They’re also much more likely to struggle with addiction.
Those health needs often make the transition out of incarceration treacherous.
SS: The studies show that people who are returning from incarceration are at very high risk of death upon release.
DG: Shira Shavit is a primary care physician at the University of California San Francisco. She’s also the executive director of the Transitions Clinic Network, which specializes in caring for people post-incarceration.
Shira points to an often cited study from Washington state that found in the two weeks after leaving prison, people were 12 times more likely to die than the general population.
SS: Things like drug overdose, cardiovascular disease, suicide and cancer.
DG: Drug overdose is the biggest danger.
A more recent study in North Carolina found people were 40 times more likely to die of an overdose in those first two weeks post-release.
Former prisoners who do survive are much more likely to end up in the hospital or emergency room.
Shira says that’s what happens when someone goes from relying on a jail or prison for their health care needs to having to figure it out on their own.
SS: There’s a major disruption in coverage of care. And that disruption leads people to becoming sicker and potentially dying in the community.
DG: More than a dozen states and some members of Congress want to smooth that transition by connecting folks to health care more quickly.
But until now, states have been barred from using federal Medicaid dollars to cover people who are incarcerated.
It’s called the “inmate exclusion policy,” and it was written into the statute to keep the federal government from footing the bill for health care behind bars.
Many counties and states try to connect people to Medicaid as soon as they’re released, but it can be a bureaucratic nightmare, and even if it does work people often have other priorities.
SS: Where you’re going to live and how you’re going to get food. Those basic needs sometimes take precedence over the medical needs and sometimes people’s medical needs get put on the back burner.
DG: Competing needs are one reason policymakers have reconsidered the inmate exclusion policy.
In 2018, Congress directed federal health officials to help states figure out a better transition plan.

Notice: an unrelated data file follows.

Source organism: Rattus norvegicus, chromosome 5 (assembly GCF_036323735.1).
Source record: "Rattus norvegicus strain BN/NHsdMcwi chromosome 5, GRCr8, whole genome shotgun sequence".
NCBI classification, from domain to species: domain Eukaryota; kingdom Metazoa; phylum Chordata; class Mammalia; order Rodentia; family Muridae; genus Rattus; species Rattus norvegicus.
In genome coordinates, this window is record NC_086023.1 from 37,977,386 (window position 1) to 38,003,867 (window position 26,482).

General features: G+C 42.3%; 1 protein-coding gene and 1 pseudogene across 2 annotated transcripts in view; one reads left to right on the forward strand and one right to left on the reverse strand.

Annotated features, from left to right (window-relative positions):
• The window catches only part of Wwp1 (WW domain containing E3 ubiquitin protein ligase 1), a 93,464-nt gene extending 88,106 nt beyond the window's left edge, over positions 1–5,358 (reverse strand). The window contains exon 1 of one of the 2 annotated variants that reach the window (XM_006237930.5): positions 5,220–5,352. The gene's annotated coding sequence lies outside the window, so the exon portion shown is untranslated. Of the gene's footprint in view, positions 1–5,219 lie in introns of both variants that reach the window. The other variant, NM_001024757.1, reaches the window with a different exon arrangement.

Since then, 15 states have asked Washington to let them turn Medicaid on before people leave jail, prison and juvenile facilities, and last month, California became the first to get the green light.
DG: This all came too late for Lee Reed.
Lee was on his own that first night he left prison.
He slept in a parking garage stairwell: his walker for a blanket, his back pain for company.
After his second night, Lee found his way to a nearby shelter.
That’s where a few weeks later, he met with a doctor who restarted Lee on all his medications and referred him to a specialist who scheduled his back surgery.
LR: Everything just started coming together. Slowly, slowly, slowly.
DG: Too slowly in many ways.
The specialist scheduled the operation for early 2023 — more than six months after Lee had been released.
LR: I’m in agony every day. You can’t stand up. You can’t sit down. You can’t lay down. Wherever you’re at, you’re in pain.
DG: And his pain was getting worse.
Bad enough he was in and out of the ER more than once a month.
It was weighing on him mentally.
LR: It’s just tearing me apart. And I don’t know what to do. So I just pray and just hold on.
DG: The pain, the waiting, the poverty, the loneliness — Lee questioned whether he wanted to be alive.
LR: Who would want to live this? This is horrible, man. I’m at the bottom. I can’t do anything to protect myself. I can’t do anything to feed myself. How the hell am I a man?
DG: In November — nearly four months after he got out of prison — the doctor at the shelter referred Lee to Shira Shavit at the Transitions program hoping she could better manage his pain.